In the testing phase, our personas were mapped to real users with similar profiles. Evaluations were conducted with a sample of children with SpLDs in local public schools. Using persons has proven to be a very effective approach in planning the evaluation for the design team, facilitating the testing and evaluation processes in terms of accommodating user needs in the session and analyzing the findings from these usability sessions in post-session analysis. That was apparent throughout the process in which testers were matching intuitively each of the personas with the children participating in usability testing sessions.
Using data-driven personas in both the design and testing phases of Sada was effective in supporting the design team’s understanding of target populations with considerable individual differences. Validating the personas with domain experts facilitated the utilization of personas in usability evaluations with real users. This project adds to the limited research available on utilizing personas in the evaluation of assistive technology for children.
[1] Adlin, Tamara, et al. Putting Personas to Work. In Proceedings of CHI 2006. ACM Press, 2006. p. 13–16.
[2] Areej Al-Wabil, Hebah ElGibreen, Amal Al-Suwaidan and Reem Al-Salloom . Heuristics for the Creation and Evaluation of Educational Game Software for Children with Dyslexia. 2nd International Conference on Information and Multimedia Technology. ICIMT, 2010.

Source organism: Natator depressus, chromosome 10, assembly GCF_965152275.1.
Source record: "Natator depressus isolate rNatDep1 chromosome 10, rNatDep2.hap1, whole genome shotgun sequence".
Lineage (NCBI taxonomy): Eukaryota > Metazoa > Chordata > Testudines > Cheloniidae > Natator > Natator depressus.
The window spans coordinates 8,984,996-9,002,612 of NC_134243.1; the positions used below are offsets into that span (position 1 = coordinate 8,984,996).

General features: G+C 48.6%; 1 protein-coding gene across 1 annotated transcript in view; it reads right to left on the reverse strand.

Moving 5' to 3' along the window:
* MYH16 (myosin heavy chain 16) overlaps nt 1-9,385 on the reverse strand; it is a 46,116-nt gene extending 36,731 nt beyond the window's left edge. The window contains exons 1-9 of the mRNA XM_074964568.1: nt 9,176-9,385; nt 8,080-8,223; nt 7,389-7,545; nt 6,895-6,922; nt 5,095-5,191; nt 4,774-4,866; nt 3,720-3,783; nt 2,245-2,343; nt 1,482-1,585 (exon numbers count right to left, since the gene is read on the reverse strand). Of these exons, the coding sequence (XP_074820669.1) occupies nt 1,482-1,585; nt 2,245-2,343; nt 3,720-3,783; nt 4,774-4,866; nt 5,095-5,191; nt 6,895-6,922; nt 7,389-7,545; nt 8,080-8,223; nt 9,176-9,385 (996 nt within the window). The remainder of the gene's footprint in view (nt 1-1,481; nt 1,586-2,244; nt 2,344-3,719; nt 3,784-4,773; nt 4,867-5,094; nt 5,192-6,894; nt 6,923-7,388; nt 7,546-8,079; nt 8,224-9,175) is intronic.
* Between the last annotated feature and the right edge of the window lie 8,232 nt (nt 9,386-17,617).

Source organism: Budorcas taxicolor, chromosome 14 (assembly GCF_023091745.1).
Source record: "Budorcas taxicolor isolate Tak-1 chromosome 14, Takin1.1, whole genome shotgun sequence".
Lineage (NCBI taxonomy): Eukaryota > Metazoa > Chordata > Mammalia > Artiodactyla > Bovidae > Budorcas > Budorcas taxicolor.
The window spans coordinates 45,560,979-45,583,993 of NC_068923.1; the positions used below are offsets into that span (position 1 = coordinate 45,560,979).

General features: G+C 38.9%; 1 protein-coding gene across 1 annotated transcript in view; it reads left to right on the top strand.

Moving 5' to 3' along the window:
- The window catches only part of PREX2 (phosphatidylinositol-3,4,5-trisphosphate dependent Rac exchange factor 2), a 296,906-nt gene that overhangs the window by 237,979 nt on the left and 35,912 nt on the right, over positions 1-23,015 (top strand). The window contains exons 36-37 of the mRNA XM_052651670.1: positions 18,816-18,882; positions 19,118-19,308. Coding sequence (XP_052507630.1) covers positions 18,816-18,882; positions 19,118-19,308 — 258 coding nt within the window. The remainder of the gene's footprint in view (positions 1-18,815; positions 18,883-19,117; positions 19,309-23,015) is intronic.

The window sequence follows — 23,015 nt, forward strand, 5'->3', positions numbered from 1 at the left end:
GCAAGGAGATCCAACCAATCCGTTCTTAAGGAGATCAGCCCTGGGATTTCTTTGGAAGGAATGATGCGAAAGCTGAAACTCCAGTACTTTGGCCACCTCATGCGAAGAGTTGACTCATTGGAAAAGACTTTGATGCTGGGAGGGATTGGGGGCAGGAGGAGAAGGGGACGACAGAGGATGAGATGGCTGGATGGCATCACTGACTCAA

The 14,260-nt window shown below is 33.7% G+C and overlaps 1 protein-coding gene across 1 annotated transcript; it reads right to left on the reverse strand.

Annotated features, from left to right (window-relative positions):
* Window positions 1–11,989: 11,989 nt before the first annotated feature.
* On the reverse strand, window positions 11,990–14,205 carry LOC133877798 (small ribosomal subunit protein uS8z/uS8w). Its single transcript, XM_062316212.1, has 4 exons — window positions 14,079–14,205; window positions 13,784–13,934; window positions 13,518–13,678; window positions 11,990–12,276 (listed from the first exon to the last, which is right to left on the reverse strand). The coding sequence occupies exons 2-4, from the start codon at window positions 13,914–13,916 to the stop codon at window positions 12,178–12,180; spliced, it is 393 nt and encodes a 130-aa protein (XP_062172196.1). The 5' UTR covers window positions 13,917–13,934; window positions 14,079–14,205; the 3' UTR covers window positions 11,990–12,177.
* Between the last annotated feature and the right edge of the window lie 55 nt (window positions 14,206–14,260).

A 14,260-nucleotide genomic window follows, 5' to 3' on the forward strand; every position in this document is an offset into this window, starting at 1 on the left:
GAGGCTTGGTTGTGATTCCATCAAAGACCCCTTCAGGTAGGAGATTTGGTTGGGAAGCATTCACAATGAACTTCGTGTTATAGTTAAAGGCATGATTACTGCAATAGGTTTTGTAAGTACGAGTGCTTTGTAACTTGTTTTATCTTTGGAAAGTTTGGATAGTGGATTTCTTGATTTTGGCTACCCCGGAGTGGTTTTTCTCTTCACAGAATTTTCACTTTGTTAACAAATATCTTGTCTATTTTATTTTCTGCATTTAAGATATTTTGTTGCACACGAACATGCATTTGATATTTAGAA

[3] Areej Al-Wabil, Eman Meldah, Amal Al-Suwaidan, Aljohara AlZahrani. Designing Educational Games for Children with Specific Learning Difficulties: Insights from Involving Children and Practitioners. Accepted for presentation in the Fifth International Multi-Conference on Computing in the Global Information Technology ICCGI, Valencia, Spain, Sep 2010.
[4] Cooper, A. The Inmates Are Running the Asylum. Indianapolis, Indiana: SAMS, Division of MacMillan Computer Publishing, 1999.
[5] Henry, Shawn Lawton. Just Ask: Integrating Accessibility Throughout Design. LuLu.com Publisher, 2007.
[6] Henry, S. L., Martinson, M. L., Barnicle, K. Beyond. Video: Accessibility Profiles, Personas, and Scenarios Up Close and Personal. In Proceedings of UPA 2003 (Usability Professionals’ Association annual conference), 2003.
[7] McGinn, Jennifer (Jen), Kotamraju, Nalini. Data-driven persona development. In Proceedings of the twenty-sixth annual SIGCHI conference on Human factors in computing systems (CHI ‘08). ACM, New York, NY, USA, 2008. p. 1521–1524.
[8] Pruitt, John and Adlin, Tamara. The Persona Lifecycle: Keeping People in Mind throughout Product Design. Morgan Kaufman, 2006.
[9] Shamal Faily, Ivan Flechais. Persona cases: a technique for grounding personas. In Proceedings of the 2011 annual conference on Human factors in computing systems (CHI ‘11). ACM, New York, NY, USA, 2011.
p. 2267–2270.